All games are beautiful and perfect in their own right. The previous sentence was false but it served its duty as being an attention-grabber for the theme of this editorial: video game remakes. In a time where nearly every studio seems to either be remaking or revitalizing old franchises, it is only right to to look around and analyze what makes a successful video game remake.
The Legend of Zelda: The Wind Waker released on the Nintendo Gamecube in 2002 and its remake, The Legend of Zelda: The Wind Waker HD released on the Nintendo Wii U in 2014. What is interesting to note is the way in which the remake changed the base game, specifically, how it altered the third act where Link has to collect shards of the Triforce in order to defeat Ganon. In the original game, Link had to travel to different islands and find Trifoce charts that needed to be deciphered by Tingle on a separate island for a fee of 398 rupees, which means that the player would have had to find a wallet upgrade as the starting wallet can only hold 99 rupees at a time. Other changes were made such as the new lighting system and numerous gameplay changes to streamline actions for the player such as speeding up grappling animations and text speeds alongside the Swift Sail letting players move from island to island at approximately double the speed from the original game. Instead of radically changing the game, the developers kept what fans liked and fixed what fans disliked without being overly drastic about it. The two biggest complaints with the original were usually about the sailing and the Triforce shards and the remake addresses both, making it so that players can achieve their goals faster without having to go through content they disliked ten years ago. Overall, one can argue that The Legend of Zelda: The Wind Waker HD is a standard in which video game remakes can be held, while others will say that too much or not enough of the content has been changed to justify a fifty dollar price tag.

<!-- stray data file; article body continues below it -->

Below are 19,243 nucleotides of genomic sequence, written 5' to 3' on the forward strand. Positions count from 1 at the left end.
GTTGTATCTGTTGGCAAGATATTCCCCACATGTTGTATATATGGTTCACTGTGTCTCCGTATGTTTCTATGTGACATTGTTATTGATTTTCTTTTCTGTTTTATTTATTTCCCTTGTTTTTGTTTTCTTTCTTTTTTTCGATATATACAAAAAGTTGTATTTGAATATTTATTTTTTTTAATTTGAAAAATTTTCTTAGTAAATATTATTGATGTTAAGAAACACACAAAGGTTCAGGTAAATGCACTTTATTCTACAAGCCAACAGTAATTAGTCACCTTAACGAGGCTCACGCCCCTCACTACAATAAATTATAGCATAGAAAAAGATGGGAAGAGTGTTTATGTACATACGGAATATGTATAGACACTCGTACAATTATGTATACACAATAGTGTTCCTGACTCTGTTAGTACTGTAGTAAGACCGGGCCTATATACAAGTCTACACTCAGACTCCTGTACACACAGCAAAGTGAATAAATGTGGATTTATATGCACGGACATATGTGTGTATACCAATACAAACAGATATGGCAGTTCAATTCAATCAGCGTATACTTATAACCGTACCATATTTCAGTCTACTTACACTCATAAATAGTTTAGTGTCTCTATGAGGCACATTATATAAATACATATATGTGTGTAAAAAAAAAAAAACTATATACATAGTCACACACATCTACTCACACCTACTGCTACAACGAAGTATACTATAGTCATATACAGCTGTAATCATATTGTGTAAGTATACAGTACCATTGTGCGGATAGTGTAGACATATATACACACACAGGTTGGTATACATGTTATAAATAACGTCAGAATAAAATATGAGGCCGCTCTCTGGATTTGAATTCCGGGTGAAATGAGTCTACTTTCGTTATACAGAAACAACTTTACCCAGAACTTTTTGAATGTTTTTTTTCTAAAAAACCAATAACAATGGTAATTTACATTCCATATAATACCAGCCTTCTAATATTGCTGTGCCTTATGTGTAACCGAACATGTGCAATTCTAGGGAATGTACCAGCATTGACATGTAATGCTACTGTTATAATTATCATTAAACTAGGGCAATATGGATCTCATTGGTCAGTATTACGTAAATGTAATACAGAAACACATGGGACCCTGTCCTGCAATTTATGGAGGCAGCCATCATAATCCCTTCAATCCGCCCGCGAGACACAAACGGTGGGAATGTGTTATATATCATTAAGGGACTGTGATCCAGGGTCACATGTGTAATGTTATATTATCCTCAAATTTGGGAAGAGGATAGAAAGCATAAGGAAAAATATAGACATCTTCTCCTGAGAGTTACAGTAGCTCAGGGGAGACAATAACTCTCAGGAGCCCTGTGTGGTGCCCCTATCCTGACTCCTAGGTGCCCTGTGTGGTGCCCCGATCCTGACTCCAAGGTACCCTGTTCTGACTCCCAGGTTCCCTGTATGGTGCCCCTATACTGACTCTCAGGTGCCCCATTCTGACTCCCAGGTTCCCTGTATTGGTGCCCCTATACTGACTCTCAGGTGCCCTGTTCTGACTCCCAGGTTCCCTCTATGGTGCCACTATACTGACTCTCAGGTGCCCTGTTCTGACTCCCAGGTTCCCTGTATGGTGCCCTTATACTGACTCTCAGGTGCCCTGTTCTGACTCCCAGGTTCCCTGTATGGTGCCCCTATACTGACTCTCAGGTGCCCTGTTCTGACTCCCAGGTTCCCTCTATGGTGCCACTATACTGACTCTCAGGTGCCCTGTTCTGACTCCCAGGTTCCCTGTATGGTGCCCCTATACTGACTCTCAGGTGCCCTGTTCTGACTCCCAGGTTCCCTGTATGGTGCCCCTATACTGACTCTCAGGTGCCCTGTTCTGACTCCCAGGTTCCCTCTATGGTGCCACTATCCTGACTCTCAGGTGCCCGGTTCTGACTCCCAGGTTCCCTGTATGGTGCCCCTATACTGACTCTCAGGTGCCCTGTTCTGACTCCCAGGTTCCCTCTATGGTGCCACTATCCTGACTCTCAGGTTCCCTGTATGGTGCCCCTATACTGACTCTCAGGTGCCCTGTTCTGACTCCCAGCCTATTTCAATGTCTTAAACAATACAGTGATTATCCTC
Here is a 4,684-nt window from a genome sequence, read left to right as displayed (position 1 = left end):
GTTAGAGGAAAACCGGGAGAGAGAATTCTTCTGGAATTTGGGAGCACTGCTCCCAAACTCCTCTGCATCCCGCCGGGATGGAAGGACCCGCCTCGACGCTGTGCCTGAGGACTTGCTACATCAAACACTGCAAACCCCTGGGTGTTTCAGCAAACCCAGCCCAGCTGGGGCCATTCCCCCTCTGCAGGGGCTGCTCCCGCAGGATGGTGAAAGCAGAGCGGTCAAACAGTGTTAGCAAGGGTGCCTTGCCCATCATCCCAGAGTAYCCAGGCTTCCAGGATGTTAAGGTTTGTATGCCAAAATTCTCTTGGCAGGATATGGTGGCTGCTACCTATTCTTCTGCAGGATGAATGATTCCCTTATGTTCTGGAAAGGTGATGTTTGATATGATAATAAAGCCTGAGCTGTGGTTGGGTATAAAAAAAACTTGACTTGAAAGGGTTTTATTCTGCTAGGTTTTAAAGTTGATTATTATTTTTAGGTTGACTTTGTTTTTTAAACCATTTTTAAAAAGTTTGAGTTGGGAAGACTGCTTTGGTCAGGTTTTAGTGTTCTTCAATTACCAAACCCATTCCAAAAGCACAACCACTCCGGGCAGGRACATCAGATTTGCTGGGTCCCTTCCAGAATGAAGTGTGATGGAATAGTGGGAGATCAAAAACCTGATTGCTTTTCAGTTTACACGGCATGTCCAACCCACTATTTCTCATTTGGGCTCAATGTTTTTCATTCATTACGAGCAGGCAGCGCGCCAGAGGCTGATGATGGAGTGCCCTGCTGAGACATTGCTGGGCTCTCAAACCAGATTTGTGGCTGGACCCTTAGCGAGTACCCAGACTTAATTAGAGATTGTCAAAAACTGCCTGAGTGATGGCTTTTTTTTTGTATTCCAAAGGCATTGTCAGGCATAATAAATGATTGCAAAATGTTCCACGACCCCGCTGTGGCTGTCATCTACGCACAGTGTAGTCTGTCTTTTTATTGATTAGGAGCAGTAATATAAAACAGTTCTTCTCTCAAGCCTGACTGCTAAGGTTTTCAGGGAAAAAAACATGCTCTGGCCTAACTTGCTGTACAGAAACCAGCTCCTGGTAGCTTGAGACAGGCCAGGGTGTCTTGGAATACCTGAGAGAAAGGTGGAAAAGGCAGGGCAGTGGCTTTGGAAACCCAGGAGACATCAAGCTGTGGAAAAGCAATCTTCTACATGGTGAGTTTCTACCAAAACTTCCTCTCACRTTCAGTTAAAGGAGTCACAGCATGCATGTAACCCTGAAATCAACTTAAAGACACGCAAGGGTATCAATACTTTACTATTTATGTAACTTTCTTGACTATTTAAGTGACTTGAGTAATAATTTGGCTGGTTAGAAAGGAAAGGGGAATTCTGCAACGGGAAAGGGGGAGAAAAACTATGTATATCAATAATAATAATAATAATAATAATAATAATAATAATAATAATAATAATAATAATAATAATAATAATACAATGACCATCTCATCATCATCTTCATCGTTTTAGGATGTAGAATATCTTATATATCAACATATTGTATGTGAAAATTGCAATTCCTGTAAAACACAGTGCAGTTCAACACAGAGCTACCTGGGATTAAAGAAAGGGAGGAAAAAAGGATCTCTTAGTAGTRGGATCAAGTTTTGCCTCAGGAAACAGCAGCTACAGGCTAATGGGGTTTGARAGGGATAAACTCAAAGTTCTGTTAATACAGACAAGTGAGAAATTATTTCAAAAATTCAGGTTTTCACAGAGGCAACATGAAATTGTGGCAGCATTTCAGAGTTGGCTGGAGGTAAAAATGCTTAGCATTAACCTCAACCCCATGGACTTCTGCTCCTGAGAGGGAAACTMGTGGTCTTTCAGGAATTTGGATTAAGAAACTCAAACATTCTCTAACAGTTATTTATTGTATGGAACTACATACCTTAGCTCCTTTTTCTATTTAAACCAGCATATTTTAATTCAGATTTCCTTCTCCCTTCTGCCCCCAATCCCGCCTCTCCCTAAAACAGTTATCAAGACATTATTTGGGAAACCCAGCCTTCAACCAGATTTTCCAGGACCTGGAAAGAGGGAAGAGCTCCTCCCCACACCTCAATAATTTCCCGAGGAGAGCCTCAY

Now, for a more of a bare-bones (pun intended) comparison, Grim Fandango Remastered came out on multiple platforms in January of 2014, while the original Grim Fandango was released all the way back in October of 1998. The remake was handled by Double Fine and really did not change much outside of the improved visuals and audio tracks. Of course, a more modern control scheme was implemented with the option to revert back to tank controls, and developed commentary was added along with concept art and achievements. However, aside from these changes it is very much the same game with no actual content changes, just the same games fans loved at the time with visuals suitable for the modern era of gaming. However, this did lead to criticism as some believed the original game’s puzzles to be too difficult to comprehend, which once again opens up the discussion on if it would have been right to change the core content of the game for a remake. It is easy to make the case that it ruins the nostalgia for gamers when they see their favorite games changed outside of visuals and music as gamers tend to mentally improve their memories already, while others argue that remakes are still games and should be subject to criticisms that would be given if it was not a remake.
Last, but certainly not least is the classic, Dead Rising: Chop Till You Drop on the Nintendo Wii, a remake of the original Dead Rising on the Xbox 360. Released only three years after the original, the remake comes with a smaller map, mini-games, the removal of jumping and picture-taking, reduced graphics, and the ability to render less zombies than the original title. All in all, a near perfect title, ensured to tickle even the most cold-hearted of gamer’s fancy.
Do you just video game remakes based on how well they have improved on the original game, or do you view them as standalone titles available to all forms of criticism? What is your favorite video game remake? Make sure to leave a comment below!